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April 11, 2003

What is the world price?

People talk about the "world price" for wheat and other commodities. I usually don't know what most people mean when they refer to world price and from their response to my inquiry, I often am convinced that they don't know either.

So how and where is the "world price" determined? The geographical reference probably varies by major commodity group. Coconuts and bananas are priced from different shipping points than grains and cereals.

One of the few that have tried to statistically tackle the what-is-the-world-price issue is the United Nations Food and Agricultural Organization (FAO). FAO computes a Cereal Price Index which measures world prices for all cereals. This Cereal Price Index provides monthly data and measures the price of cereals in international trade, not local domestic prices. For comparison purposes we converted the monthly prices to annual prices based on an August-July marketing year and re-indexed it so 1996=100.

For the U.S., we constructed a price index of the six major cereal export crops weighted by value of production and indexed to 1996=100.

figure 1

Figure 1. A comparison of the FAO Cereals Price Index, converted to annual prices based on a July-August marketing year, and an index of U.S. prices received by farmers for six major cereals (barley, corn, grain sorghum, oats, rice, and wheat), 1990-2002, 1996=100. Data source: UNFAO and USDA, adjustments and computations made by APAC.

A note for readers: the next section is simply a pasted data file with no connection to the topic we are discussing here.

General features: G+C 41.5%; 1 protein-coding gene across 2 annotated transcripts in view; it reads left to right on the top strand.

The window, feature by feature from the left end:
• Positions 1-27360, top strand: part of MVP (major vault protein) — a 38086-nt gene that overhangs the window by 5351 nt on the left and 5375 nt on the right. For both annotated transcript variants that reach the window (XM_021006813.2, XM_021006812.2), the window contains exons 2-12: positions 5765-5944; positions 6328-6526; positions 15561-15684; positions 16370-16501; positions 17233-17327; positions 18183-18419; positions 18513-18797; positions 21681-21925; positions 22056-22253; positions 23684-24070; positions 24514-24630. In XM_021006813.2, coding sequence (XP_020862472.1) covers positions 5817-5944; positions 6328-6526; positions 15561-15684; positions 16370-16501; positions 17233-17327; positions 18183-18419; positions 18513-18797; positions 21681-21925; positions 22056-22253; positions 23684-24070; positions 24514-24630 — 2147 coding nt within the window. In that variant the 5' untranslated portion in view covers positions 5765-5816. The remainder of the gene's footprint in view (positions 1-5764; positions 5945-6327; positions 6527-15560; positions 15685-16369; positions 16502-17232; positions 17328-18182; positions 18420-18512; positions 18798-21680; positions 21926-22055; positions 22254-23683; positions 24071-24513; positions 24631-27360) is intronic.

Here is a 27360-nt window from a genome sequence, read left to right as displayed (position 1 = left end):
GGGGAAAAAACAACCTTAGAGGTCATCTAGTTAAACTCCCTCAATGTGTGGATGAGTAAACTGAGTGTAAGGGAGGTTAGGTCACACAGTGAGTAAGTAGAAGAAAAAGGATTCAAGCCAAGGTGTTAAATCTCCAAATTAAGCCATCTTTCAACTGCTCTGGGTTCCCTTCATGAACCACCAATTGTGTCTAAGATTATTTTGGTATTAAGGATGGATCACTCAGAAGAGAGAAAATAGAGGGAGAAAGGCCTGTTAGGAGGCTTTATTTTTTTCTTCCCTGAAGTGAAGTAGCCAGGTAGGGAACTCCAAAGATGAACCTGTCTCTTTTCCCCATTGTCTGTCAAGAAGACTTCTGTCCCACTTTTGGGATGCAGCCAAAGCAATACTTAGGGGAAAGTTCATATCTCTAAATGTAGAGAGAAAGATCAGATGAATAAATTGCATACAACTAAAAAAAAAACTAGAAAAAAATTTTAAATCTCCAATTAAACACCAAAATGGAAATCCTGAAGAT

Figure 1 shows a comparison of the two measures. In viewing how closely these two lines follow each other it must be remembered that nearly two-thirds of the FAO Cereals Price Index reflects non-U.S. international trade. It certainly can be said that the U.S. price and the world price are highly correlated. While the direction of causation cannot be ascertained from the line graphs, it is none-the-less clear that U.S. prices suspiciously reflect the weather shortened U.S. crop in the middle 1990s and the effects of the elimination of supply management mechanisms beginning with the 1996 crop year.

And, it seems apparent as well that year-after-year, world prices stepped in the U.S. price footprints. If it is true that the U.S. is the dominant player in cereal markets, it is no wonder that U.S. policies which lower farm prices mean lower prices for all.

It also explains why we are currently getting so much flack internationally, especially from producers in less developed countries. They believe that the change in U.S. policy has driven down their prices as well as U.S. prices. As devastating as the low prices have been in the U.S., farmers in less developed countries do not receive "mailbox" revenue to help compensate for low prices.

Daryll E. Ray holds the Blasingame Chair of Excellence in Agricultural Policy, Institute of Agriculture, University of Tennessee, and is the Director of the UT's Agricultural Policy Analysis Center. (865) 974-7407; Fax: (865) 974-7298; dray@utk.edu; http://www.agpolicy.org.

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